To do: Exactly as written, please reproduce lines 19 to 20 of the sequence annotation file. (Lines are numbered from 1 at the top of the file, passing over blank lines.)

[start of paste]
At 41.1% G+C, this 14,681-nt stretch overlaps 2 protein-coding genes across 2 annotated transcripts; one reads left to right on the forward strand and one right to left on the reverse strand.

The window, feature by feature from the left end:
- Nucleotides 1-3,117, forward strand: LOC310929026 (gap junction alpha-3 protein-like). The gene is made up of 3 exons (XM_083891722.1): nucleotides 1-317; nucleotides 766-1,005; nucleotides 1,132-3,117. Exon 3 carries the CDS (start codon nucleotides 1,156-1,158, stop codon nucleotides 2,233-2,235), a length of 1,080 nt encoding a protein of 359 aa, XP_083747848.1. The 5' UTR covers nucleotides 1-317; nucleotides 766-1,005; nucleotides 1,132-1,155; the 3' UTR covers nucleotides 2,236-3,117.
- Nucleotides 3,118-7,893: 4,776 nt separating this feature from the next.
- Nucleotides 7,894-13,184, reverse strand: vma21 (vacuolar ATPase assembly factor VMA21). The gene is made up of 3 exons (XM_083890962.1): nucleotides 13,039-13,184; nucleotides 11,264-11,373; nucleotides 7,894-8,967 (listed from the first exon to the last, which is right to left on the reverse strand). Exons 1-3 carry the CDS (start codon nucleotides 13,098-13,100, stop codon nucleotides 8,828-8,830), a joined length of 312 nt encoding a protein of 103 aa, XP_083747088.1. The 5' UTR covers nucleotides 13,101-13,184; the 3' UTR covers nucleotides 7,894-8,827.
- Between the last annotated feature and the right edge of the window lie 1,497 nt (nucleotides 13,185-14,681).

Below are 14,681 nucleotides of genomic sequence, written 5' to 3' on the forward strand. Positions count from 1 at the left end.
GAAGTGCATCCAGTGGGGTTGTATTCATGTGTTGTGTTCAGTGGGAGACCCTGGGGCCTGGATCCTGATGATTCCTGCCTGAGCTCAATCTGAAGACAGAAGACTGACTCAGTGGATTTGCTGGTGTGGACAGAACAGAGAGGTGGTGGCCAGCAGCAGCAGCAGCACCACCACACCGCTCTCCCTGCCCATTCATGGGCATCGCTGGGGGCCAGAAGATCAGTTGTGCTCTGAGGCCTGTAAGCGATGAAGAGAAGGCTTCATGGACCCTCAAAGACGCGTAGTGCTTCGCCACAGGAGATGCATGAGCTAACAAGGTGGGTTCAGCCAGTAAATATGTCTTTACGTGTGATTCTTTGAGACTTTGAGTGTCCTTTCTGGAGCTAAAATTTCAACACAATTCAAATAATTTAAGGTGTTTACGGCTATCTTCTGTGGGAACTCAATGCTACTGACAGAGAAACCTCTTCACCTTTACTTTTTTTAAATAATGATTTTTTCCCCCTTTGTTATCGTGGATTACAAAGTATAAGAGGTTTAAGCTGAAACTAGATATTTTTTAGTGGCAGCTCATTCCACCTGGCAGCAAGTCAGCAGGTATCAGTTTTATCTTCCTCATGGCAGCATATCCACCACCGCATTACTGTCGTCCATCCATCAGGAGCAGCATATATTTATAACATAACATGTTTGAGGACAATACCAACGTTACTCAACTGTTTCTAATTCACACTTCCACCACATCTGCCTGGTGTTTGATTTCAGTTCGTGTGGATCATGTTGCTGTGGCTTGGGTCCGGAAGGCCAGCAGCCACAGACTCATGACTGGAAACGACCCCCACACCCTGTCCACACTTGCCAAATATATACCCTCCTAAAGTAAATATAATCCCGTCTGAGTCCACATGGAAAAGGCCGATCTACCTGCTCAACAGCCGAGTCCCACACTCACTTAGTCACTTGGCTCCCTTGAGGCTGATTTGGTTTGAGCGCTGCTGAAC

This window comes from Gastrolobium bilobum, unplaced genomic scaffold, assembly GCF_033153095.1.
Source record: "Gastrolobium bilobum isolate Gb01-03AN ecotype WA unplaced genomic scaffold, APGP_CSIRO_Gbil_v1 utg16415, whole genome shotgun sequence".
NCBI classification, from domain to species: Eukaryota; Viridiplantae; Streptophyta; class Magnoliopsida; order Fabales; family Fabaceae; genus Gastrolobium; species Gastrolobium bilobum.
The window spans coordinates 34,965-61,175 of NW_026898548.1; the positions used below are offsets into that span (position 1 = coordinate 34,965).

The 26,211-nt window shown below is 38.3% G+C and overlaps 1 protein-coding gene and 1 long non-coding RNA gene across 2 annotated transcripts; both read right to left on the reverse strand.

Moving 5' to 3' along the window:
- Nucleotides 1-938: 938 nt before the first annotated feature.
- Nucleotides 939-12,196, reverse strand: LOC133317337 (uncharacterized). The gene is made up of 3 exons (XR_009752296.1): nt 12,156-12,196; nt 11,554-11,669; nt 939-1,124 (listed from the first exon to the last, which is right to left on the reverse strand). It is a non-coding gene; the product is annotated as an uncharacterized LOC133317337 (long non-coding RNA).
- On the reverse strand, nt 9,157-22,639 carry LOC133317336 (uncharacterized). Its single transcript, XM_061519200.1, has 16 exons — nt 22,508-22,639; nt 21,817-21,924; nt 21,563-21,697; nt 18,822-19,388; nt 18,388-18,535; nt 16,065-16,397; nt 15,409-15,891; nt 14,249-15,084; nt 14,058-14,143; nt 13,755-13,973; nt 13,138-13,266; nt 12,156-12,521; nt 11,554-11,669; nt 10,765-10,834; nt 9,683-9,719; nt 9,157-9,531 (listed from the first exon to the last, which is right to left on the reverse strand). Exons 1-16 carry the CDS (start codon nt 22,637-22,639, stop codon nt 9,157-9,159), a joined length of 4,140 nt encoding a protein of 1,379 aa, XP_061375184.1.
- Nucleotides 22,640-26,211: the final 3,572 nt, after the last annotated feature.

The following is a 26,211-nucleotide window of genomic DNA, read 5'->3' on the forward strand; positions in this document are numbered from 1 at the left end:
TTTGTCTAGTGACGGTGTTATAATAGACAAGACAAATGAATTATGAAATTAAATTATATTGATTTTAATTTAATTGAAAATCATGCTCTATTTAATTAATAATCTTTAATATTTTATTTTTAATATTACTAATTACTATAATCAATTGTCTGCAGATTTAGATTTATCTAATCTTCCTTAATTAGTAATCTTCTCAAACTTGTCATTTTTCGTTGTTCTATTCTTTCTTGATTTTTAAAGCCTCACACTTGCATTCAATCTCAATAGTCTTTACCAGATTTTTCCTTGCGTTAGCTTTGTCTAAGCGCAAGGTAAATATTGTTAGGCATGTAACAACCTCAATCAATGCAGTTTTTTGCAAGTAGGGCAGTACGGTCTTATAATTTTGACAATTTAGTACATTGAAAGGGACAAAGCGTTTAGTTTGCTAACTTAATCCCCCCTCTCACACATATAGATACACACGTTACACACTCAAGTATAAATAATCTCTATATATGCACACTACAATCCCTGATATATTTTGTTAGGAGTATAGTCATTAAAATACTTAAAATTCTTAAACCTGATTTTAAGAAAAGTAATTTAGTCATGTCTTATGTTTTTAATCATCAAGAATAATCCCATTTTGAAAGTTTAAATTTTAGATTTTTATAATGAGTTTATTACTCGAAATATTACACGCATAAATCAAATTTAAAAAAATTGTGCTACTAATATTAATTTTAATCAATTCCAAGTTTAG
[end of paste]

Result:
The following is a 26,211-nucleotide window of genomic DNA, read 5'->3' on the forward strand; positions in this document are numbered from 1 at the left end:
TTTGTCTAGTGACGGTGTTATAATAGACAAGACAAATGAATTATGAAATTAAATTATATTGATTTTAATTTAATTGAAAATCATGCTCTATTTAATTAATAATCTTTAATATTTTATTTTTAATATTACTAATTACTATAATCAATTGTCTGCAGATTTAGATTTATCTAATCTTCCTTAATTAGTAATCTTCTCAAACTTGTCATTTTTCGTTGTTCTATTCTTTCTTGATTTTTAAAGCCTCACACTTGCATTCAATCTCAATAGTCTTTACCAGATTTTTCCTTGCGTTAGCTTTGTCTAAGCGCAAGGTAAATATTGTTAGGCATGTAACAACCTCAATCAATGCAGTTTTTTGCAAGTAGGGCAGTACGGTCTTATAATTTTGACAATTTAGTACATTGAAAGGGACAAAGCGTTTAGTTTGCTAACTTAATCCCCCCTCTCACACATATAGATACACACGTTACACACTCAAGTATAAATAATCTCTATATATGCACACTACAATCCCTGATATATTTTGTTAGGAGTATAGTCATTAAAATACTTAAAATTCTTAAACCTGATTTTAAGAAAAGTAATTTAGTCATGTCTTATGTTTTTAATCATCAAGAATAATCCCATTTTGAAAGTTTAAATTTTAGATTTTTATAATGAGTTTATTACTCGAAATATTACACGCATAAATCAAATTTAAAAAAATTGTGCTACTAATATTAATTTTAATCAATTCCAAGTTTAG